Facing low retention rates and classes dominated by men, science, technology, engineering and math (STEM) professors at Georgetown are looking for creative ways, including children’s books and working with Girl Scouts of the United States of America, to encourage women, both young and old, to pursue careers in the hard sciences.
According to a 2012 study done by the White House Council on Women and Girls, although women account for about 50 percent of the workforce, they only hold 25 percent of jobs in STEM fields.
Some feel that this lack of female participation, and thus the lack of female role models in the sciences, discourages younger generations of women from entering the field.
“If women feel that there’s nobody like them, then they’re not as encouraged,” biology professor Janet Mann said. “They might be less comfortable or feel like they don’t belong there somehow.”
Those women who possess careers in STEM fields may neglect to reach out to the next generation of girls because of the competitiveness of the field, according to associate computer science professor Lisa Singh.
“It’s so hard to become a successful woman in this field that you tend to just focus on becoming a successful woman, as opposed to bringing more women into the field,” Singh said.
According to Singh, it is not uncommon for female students to drop out of the field entirely because of pressure from themselves and their male counterparts.
“What I found was that it was not that women weren’t really good at [computer science]. It was much more that women felt that they weren’t good at this because their male counterparts would talk about how good they were at it,” Singh said.
Singh leads the Women’s Computer Science group, a group open to any female majoring or minoring in computer science that aims to retain and promote computer science among women.
To that end, the group invites local alumni working in the computer science field to campus to talk about their experiences and typically holds an informal meeting during study days at the end of each semester. Additionally, the group sponsors one or two students each year to go to the Grace Hopper Celebration of Women in Computing conference, with the support of the computer science department and the Clare Boothe Luce Program.
“Once women decide to come into computer science [in Georgetown], we seem to be retaining them. That’s huge,” Singh said.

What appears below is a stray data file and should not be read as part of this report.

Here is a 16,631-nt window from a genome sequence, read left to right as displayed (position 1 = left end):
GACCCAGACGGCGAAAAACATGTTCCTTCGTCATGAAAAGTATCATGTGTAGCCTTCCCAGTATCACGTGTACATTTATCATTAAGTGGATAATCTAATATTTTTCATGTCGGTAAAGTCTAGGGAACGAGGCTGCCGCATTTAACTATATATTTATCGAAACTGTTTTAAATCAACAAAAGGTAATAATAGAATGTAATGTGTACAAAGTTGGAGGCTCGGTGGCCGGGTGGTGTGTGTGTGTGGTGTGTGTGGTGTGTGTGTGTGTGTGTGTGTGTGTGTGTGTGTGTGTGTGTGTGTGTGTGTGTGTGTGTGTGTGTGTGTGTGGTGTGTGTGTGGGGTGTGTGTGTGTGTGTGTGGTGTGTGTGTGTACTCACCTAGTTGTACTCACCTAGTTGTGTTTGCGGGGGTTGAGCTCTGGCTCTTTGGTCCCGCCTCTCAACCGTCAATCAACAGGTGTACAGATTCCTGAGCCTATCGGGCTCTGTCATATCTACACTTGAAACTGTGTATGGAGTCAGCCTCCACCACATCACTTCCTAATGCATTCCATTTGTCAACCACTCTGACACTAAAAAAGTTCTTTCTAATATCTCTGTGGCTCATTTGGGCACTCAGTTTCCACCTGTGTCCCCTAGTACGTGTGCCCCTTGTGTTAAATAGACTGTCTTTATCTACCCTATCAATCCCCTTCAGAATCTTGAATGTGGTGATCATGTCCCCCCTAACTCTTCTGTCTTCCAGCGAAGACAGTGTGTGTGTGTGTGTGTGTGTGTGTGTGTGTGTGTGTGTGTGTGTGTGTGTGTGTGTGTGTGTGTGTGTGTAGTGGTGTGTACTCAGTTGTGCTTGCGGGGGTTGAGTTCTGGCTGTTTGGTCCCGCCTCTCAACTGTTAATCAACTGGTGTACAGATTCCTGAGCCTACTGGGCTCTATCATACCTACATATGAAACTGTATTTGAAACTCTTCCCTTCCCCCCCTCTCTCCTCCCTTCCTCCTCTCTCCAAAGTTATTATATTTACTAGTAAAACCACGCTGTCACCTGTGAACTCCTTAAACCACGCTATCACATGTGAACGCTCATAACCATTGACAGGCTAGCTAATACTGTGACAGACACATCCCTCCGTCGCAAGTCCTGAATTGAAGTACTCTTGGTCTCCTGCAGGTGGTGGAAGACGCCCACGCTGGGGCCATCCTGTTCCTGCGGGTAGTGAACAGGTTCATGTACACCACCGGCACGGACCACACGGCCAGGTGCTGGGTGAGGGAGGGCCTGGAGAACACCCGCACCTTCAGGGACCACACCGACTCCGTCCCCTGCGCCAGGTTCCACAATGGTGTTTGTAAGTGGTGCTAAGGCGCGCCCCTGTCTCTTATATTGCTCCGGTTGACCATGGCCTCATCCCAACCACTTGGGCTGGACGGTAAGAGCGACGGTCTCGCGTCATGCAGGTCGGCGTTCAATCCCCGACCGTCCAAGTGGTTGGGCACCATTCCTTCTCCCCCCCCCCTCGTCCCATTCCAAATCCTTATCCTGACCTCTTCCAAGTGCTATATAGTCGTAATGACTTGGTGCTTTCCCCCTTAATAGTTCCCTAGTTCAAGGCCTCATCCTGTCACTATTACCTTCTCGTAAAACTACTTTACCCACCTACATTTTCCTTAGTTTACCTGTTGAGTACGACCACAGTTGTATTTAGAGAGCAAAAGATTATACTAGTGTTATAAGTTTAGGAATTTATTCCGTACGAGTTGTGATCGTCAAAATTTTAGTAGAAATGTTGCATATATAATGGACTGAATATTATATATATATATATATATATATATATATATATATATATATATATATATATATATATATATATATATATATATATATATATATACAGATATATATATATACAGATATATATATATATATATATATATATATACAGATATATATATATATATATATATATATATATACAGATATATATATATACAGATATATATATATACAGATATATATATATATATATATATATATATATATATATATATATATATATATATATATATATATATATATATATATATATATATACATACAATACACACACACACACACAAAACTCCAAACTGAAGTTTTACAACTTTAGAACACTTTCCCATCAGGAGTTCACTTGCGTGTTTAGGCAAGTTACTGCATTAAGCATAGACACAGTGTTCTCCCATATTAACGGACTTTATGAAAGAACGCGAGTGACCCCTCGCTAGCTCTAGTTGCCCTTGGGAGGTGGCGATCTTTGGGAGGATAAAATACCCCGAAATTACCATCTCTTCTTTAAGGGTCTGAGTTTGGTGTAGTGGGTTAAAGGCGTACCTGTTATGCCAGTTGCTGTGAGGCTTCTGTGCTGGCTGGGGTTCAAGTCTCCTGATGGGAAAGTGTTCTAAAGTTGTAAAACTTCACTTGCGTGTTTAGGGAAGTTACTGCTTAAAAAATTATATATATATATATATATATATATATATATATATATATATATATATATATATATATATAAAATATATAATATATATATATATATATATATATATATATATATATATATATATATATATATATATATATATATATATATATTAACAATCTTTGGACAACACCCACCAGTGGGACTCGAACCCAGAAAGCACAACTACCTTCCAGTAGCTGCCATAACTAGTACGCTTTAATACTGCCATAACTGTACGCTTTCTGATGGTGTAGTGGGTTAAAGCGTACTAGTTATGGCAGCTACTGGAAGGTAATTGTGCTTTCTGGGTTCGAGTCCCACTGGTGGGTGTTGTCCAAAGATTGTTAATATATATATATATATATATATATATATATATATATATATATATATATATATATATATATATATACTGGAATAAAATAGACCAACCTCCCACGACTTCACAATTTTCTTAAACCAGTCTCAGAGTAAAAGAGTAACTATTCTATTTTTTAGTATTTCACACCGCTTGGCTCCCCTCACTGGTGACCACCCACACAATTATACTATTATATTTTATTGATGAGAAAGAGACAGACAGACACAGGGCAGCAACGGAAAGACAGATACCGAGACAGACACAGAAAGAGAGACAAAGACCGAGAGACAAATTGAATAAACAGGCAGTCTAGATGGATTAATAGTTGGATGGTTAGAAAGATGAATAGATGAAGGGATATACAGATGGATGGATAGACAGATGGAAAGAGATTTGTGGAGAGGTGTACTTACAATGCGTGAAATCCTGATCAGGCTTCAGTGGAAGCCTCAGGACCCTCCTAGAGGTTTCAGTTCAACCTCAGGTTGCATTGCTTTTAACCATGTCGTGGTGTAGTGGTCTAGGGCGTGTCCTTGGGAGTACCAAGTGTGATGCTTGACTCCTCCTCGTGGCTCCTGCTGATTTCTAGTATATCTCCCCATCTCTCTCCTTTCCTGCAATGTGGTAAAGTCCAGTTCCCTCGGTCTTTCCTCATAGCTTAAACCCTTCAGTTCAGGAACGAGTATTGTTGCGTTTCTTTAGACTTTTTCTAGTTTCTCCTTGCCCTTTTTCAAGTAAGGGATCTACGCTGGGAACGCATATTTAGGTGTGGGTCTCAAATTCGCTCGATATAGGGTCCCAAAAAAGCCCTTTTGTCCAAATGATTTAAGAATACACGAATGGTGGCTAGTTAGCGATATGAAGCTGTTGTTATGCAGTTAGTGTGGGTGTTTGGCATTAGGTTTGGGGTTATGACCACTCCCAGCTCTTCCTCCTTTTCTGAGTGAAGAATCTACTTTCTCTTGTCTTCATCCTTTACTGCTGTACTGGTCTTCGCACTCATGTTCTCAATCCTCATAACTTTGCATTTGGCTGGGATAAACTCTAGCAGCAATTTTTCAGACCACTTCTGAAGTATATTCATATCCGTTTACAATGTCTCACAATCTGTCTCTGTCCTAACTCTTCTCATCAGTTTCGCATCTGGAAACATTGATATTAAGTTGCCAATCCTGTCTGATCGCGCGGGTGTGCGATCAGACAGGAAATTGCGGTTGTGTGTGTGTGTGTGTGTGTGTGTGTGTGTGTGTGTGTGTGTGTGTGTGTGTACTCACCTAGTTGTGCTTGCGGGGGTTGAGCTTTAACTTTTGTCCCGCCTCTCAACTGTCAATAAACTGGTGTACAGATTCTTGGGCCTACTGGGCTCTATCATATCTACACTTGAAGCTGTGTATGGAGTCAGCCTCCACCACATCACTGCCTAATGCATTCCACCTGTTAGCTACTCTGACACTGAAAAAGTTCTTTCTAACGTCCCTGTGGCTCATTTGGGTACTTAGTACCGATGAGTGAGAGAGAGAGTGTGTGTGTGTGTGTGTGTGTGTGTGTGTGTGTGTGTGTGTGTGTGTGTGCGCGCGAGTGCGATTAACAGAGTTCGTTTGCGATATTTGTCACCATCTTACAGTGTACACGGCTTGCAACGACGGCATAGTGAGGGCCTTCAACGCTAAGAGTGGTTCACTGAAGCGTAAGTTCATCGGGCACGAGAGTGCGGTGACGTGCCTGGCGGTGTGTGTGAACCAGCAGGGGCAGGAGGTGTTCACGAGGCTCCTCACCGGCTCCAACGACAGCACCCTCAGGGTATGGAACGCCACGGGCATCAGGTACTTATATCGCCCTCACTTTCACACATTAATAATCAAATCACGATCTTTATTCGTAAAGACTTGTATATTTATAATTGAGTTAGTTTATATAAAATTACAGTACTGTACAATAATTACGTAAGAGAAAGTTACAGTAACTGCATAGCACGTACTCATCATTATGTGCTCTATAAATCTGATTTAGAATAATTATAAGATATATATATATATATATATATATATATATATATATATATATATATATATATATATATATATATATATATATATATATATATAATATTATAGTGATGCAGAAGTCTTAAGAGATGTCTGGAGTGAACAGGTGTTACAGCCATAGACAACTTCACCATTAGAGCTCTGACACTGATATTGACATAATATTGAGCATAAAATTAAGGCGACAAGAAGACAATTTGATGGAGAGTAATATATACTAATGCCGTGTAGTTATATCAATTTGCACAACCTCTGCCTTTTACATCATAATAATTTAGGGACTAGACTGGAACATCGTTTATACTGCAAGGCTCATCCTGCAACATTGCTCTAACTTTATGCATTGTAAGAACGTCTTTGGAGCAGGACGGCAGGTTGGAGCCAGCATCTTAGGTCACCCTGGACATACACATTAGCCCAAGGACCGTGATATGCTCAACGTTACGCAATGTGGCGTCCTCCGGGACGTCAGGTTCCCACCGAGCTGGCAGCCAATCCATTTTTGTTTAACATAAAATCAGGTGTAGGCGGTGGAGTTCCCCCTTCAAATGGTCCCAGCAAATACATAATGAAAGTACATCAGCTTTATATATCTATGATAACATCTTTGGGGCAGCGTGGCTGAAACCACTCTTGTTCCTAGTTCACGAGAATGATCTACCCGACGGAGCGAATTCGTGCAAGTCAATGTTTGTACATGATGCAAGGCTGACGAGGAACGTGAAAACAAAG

Yet according to a 2011 U.S. Department of Commerce study, while about 40 percent of men with STEM college degrees go on to work in STEM-related fields, only 26 percent of women with STEM degrees pursue STEM careers.
Singh and Mann are two professors trying to reverse this trend for the next generation by reaching out to girls and introducing them to STEM at a young age.
This spring, Singh and the Women’s Computer Science group will work with a Girl Scout troop to help them earn a technology badge. Singh anticipates that undergraduates majoring in computer science will teach the troop simple programming skills.
“If it goes well, maybe this is something we can do as outreach where we can hook up with Girl Scout troops and show them how to do something interesting with technology early on,” Singh said.
Mann has been doing her part by collaborating with author Pamela S. Turner to write “The Dolphins of Shark Bay,” a children’s book that details some of the work that Mann has done with dolphins. Mann said that it was partially inspired by Turner’s desire to showcase women in the field. The book was published in fall 2013 as part of the Scientists in the Field series.
“I hate it when women give up on science, and I worked on the children’s book for precisely this reason,” Mann said.
For female STEM majors at Georgetown, the prospect of entering a male-dominated field has proven a welcome challenge.
“It’s exciting for me to grow up and potentially be that role model for young girls and see women in my class and my generation come up and be that voice in the sciences for girls,” Kelsey Read (NHS ’17) said.
As a computer science minor, Read is studying in a field that nationally is 69 percent male, on the undergraduate level.
Marybeth Arcodia (COL ’14) admitted that while she has never felt out of place in her major classes on campus, she recognized that, after college, she would likely face a bias as a female math major in the workforce.
“I knew that [being a woman] would be kind of a pro and a con. I knew that it would be good because I knew that there was a majority of male math majors, so that would help me with jobs,” Arcodia said. “But there’s also sort of a discrimination aspect. It’s not really prevalent in Georgetown, but after, in the greater scheme of things, people automatically think that girls can’t do math.”
A male-dominated field, as well as increased job security actually attracted computer science major Olivia Duff (COL ’16) to her field. Duff expressed that any difference between the male and female skillset were, ultimately, cultural.
“I think its just a cultural thing that boys are … that we think [boys] are better at math and science,” Duff said. “Even though I think that’s just in your head since you were little. You just don’t think about it.”